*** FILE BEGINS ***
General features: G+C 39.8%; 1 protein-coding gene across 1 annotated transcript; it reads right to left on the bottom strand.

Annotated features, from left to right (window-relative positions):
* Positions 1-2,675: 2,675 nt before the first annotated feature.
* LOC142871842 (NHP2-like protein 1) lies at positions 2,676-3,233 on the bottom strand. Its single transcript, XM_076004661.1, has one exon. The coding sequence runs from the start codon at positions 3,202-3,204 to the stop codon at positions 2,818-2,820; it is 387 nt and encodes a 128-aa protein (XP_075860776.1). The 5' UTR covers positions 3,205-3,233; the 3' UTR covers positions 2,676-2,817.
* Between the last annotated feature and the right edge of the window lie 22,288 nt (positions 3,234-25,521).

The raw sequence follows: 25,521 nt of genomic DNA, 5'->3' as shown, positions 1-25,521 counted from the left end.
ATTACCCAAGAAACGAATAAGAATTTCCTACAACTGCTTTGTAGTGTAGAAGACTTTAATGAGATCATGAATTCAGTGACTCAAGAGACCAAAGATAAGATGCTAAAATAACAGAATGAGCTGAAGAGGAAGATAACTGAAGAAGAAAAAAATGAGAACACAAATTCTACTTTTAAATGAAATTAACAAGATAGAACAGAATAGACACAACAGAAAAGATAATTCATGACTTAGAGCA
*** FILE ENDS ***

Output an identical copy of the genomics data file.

General features: G+C 39.8%; 1 protein-coding gene across 1 annotated transcript; it reads right to left on the bottom strand.

Annotated features, from left to right (window-relative positions):
* Positions 1-2,675: 2,675 nt before the first annotated feature.
* LOC142871842 (NHP2-like protein 1) lies at positions 2,676-3,233 on the bottom strand. Its single transcript, XM_076004661.1, has one exon. The coding sequence runs from the start codon at positions 3,202-3,204 to the stop codon at positions 2,818-2,820; it is 387 nt and encodes a 128-aa protein (XP_075860776.1). The 5' UTR covers positions 3,205-3,233; the 3' UTR covers positions 2,676-2,817.
* Between the last annotated feature and the right edge of the window lie 22,288 nt (positions 3,234-25,521).

The raw sequence follows: 25,521 nt of genomic DNA, 5'->3' as shown, positions 1-25,521 counted from the left end.
ATTACCCAAGAAACGAATAAGAATTTCCTACAACTGCTTTGTAGTGTAGAAGACTTTAATGAGATCATGAATTCAGTGACTCAAGAGACCAAAGATAAGATGCTAAAATAACAGAATGAGCTGAAGAGGAAGATAACTGAAGAAGAAAAAAATGAGAACACAAATTCTACTTTTAAATGAAATTAACAAGATAGAACAGAATAGACACAACAGAAAAGATAATTCATGACTTAGAGCA